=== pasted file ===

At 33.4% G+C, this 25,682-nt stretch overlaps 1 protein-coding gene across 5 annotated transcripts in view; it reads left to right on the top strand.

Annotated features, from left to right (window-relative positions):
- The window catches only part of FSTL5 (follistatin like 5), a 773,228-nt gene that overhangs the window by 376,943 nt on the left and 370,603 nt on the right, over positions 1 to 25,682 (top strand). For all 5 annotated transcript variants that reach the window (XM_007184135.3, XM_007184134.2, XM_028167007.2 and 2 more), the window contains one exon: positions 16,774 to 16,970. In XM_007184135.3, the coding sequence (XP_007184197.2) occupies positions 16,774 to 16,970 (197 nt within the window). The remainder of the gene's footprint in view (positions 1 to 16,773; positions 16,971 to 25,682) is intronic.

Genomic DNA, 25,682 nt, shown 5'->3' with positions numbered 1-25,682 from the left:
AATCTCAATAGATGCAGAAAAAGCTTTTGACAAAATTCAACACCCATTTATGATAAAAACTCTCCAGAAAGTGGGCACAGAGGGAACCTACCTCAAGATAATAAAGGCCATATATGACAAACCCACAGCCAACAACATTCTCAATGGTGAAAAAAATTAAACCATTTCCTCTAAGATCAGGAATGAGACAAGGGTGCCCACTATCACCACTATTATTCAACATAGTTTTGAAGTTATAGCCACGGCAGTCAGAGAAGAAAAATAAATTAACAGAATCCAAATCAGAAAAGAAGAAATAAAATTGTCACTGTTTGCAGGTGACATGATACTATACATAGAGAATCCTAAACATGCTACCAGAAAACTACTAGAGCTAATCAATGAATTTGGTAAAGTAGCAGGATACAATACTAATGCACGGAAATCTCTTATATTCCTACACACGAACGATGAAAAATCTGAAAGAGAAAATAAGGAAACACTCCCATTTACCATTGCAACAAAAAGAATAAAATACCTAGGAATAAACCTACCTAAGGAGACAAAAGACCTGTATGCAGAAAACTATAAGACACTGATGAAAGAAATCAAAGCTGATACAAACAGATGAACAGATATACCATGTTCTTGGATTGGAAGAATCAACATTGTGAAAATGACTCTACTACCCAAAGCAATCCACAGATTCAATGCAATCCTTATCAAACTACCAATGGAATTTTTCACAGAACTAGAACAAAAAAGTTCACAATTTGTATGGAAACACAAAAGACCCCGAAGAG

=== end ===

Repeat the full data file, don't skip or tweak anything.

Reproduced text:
At 33.4% G+C, this 25,682-nt stretch overlaps 1 protein-coding gene across 5 annotated transcripts in view; it reads left to right on the top strand.

Annotated features, from left to right (window-relative positions):
- The window catches only part of FSTL5 (follistatin like 5), a 773,228-nt gene that overhangs the window by 376,943 nt on the left and 370,603 nt on the right, over positions 1 to 25,682 (top strand). For all 5 annotated transcript variants that reach the window (XM_007184135.3, XM_007184134.2, XM_028167007.2 and 2 more), the window contains one exon: positions 16,774 to 16,970. In XM_007184135.3, the coding sequence (XP_007184197.2) occupies positions 16,774 to 16,970 (197 nt within the window). The remainder of the gene's footprint in view (positions 1 to 16,773; positions 16,971 to 25,682) is intronic.

Genomic DNA, 25,682 nt, shown 5'->3' with positions numbered 1-25,682 from the left:
AATCTCAATAGATGCAGAAAAAGCTTTTGACAAAATTCAACACCCATTTATGATAAAAACTCTCCAGAAAGTGGGCACAGAGGGAACCTACCTCAAGATAATAAAGGCCATATATGACAAACCCACAGCCAACAACATTCTCAATGGTGAAAAAAATTAAACCATTTCCTCTAAGATCAGGAATGAGACAAGGGTGCCCACTATCACCACTATTATTCAACATAGTTTTGAAGTTATAGCCACGGCAGTCAGAGAAGAAAAATAAATTAACAGAATCCAAATCAGAAAAGAAGAAATAAAATTGTCACTGTTTGCAGGTGACATGATACTATACATAGAGAATCCTAAACATGCTACCAGAAAACTACTAGAGCTAATCAATGAATTTGGTAAAGTAGCAGGATACAATACTAATGCACGGAAATCTCTTATATTCCTACACACGAACGATGAAAAATCTGAAAGAGAAAATAAGGAAACACTCCCATTTACCATTGCAACAAAAAGAATAAAATACCTAGGAATAAACCTACCTAAGGAGACAAAAGACCTGTATGCAGAAAACTATAAGACACTGATGAAAGAAATCAAAGCTGATACAAACAGATGAACAGATATACCATGTTCTTGGATTGGAAGAATCAACATTGTGAAAATGACTCTACTACCCAAAGCAATCCACAGATTCAATGCAATCCTTATCAAACTACCAATGGAATTTTTCACAGAACTAGAACAAAAAAGTTCACAATTTGTATGGAAACACAAAAGACCCCGAAGAG